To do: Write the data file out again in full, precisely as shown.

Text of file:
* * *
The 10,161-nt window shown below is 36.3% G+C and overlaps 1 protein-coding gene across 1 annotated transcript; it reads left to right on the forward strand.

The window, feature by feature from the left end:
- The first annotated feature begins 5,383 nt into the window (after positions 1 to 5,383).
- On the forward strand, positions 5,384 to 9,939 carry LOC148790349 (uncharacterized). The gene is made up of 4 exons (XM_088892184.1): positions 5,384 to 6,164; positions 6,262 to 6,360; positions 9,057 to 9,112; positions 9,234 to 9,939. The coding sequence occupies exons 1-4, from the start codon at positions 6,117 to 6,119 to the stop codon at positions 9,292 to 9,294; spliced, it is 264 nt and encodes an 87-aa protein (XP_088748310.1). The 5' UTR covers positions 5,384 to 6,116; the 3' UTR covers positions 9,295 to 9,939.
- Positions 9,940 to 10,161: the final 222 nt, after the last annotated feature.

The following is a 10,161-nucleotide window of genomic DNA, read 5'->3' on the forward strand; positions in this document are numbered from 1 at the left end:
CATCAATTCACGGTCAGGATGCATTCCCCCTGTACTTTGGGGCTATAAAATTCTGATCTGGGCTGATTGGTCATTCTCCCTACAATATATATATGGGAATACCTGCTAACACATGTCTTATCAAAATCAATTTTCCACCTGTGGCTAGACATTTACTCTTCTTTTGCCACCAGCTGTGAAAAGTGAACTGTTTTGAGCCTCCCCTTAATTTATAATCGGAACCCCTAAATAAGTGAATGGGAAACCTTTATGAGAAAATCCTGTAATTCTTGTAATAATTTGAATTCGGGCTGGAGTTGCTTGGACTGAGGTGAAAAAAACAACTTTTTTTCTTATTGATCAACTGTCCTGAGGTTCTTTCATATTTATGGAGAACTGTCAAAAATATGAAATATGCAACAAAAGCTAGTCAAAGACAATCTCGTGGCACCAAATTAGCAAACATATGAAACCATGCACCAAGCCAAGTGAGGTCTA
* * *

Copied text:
The 10,161-nt window shown below is 36.3% G+C and overlaps 1 protein-coding gene across 1 annotated transcript; it reads left to right on the forward strand.

The window, feature by feature from the left end:
- The first annotated feature begins 5,383 nt into the window (after positions 1 to 5,383).
- On the forward strand, positions 5,384 to 9,939 carry LOC148790349 (uncharacterized). The gene is made up of 4 exons (XM_088892184.1): positions 5,384 to 6,164; positions 6,262 to 6,360; positions 9,057 to 9,112; positions 9,234 to 9,939. The coding sequence occupies exons 1-4, from the start codon at positions 6,117 to 6,119 to the stop codon at positions 9,292 to 9,294; spliced, it is 264 nt and encodes an 87-aa protein (XP_088748310.1). The 5' UTR covers positions 5,384 to 6,116; the 3' UTR covers positions 9,295 to 9,939.
- Positions 9,940 to 10,161: the final 222 nt, after the last annotated feature.

The following is a 10,161-nucleotide window of genomic DNA, read 5'->3' on the forward strand; positions in this document are numbered from 1 at the left end:
CATCAATTCACGGTCAGGATGCATTCCCCCTGTACTTTGGGGCTATAAAATTCTGATCTGGGCTGATTGGTCATTCTCCCTACAATATATATATGGGAATACCTGCTAACACATGTCTTATCAAAATCAATTTTCCACCTGTGGCTAGACATTTACTCTTCTTTTGCCACCAGCTGTGAAAAGTGAACTGTTTTGAGCCTCCCCTTAATTTATAATCGGAACCCCTAAATAAGTGAATGGGAAACCTTTATGAGAAAATCCTGTAATTCTTGTAATAATTTGAATTCGGGCTGGAGTTGCTTGGACTGAGGTGAAAAAAACAACTTTTTTTCTTATTGATCAACTGTCCTGAGGTTCTTTCATATTTATGGAGAACTGTCAAAAATATGAAATATGCAACAAAAGCTAGTCAAAGACAATCTCGTGGCACCAAATTAGCAAACATATGAAACCATGCACCAAGCCAAGTGAGGTCTA